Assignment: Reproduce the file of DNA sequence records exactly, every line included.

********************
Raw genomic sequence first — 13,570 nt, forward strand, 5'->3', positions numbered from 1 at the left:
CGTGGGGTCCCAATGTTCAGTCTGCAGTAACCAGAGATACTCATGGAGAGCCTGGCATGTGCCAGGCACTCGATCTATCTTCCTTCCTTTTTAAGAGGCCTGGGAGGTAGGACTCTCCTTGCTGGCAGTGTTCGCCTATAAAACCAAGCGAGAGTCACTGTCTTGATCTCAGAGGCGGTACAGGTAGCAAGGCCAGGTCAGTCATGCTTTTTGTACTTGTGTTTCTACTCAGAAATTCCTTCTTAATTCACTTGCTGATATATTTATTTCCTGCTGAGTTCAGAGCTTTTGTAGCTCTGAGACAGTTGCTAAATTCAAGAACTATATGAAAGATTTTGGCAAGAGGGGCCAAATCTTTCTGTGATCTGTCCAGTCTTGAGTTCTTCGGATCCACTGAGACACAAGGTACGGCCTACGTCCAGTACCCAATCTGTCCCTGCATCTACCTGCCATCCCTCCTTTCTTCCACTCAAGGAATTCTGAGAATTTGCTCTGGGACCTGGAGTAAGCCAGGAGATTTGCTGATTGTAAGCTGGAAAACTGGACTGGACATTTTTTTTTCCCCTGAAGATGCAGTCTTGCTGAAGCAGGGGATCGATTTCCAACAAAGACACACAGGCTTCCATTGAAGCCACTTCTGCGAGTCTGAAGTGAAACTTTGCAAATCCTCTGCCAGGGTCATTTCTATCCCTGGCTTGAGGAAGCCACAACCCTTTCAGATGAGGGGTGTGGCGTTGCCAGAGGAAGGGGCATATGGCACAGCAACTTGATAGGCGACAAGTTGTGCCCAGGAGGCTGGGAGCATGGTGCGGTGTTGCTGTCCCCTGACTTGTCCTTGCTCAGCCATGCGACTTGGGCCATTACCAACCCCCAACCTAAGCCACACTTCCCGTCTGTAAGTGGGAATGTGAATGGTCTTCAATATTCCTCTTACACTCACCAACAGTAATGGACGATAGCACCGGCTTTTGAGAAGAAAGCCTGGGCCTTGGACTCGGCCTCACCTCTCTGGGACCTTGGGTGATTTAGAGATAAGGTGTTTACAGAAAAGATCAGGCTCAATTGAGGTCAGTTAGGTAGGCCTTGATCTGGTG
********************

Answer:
Raw genomic sequence first — 13,570 nt, forward strand, 5'->3', positions numbered from 1 at the left:
CGTGGGGTCCCAATGTTCAGTCTGCAGTAACCAGAGATACTCATGGAGAGCCTGGCATGTGCCAGGCACTCGATCTATCTTCCTTCCTTTTTAAGAGGCCTGGGAGGTAGGACTCTCCTTGCTGGCAGTGTTCGCCTATAAAACCAAGCGAGAGTCACTGTCTTGATCTCAGAGGCGGTACAGGTAGCAAGGCCAGGTCAGTCATGCTTTTTGTACTTGTGTTTCTACTCAGAAATTCCTTCTTAATTCACTTGCTGATATATTTATTTCCTGCTGAGTTCAGAGCTTTTGTAGCTCTGAGACAGTTGCTAAATTCAAGAACTATATGAAAGATTTTGGCAAGAGGGGCCAAATCTTTCTGTGATCTGTCCAGTCTTGAGTTCTTCGGATCCACTGAGACACAAGGTACGGCCTACGTCCAGTACCCAATCTGTCCCTGCATCTACCTGCCATCCCTCCTTTCTTCCACTCAAGGAATTCTGAGAATTTGCTCTGGGACCTGGAGTAAGCCAGGAGATTTGCTGATTGTAAGCTGGAAAACTGGACTGGACATTTTTTTTTCCCCTGAAGATGCAGTCTTGCTGAAGCAGGGGATCGATTTCCAACAAAGACACACAGGCTTCCATTGAAGCCACTTCTGCGAGTCTGAAGTGAAACTTTGCAAATCCTCTGCCAGGGTCATTTCTATCCCTGGCTTGAGGAAGCCACAACCCTTTCAGATGAGGGGTGTGGCGTTGCCAGAGGAAGGGGCATATGGCACAGCAACTTGATAGGCGACAAGTTGTGCCCAGGAGGCTGGGAGCATGGTGCGGTGTTGCTGTCCCCTGACTTGTCCTTGCTCAGCCATGCGACTTGGGCCATTACCAACCCCCAACCTAAGCCACACTTCCCGTCTGTAAGTGGGAATGTGAATGGTCTTCAATATTCCTCTTACACTCACCAACAGTAATGGACGATAGCACCGGCTTTTGAGAAGAAAGCCTGGGCCTTGGACTCGGCCTCACCTCTCTGGGACCTTGGGTGATTTAGAGATAAGGTGTTTACAGAAAAGATCAGGCTCAATTGAGGTCAGTTAGGTAGGCCTTGATCTGGTG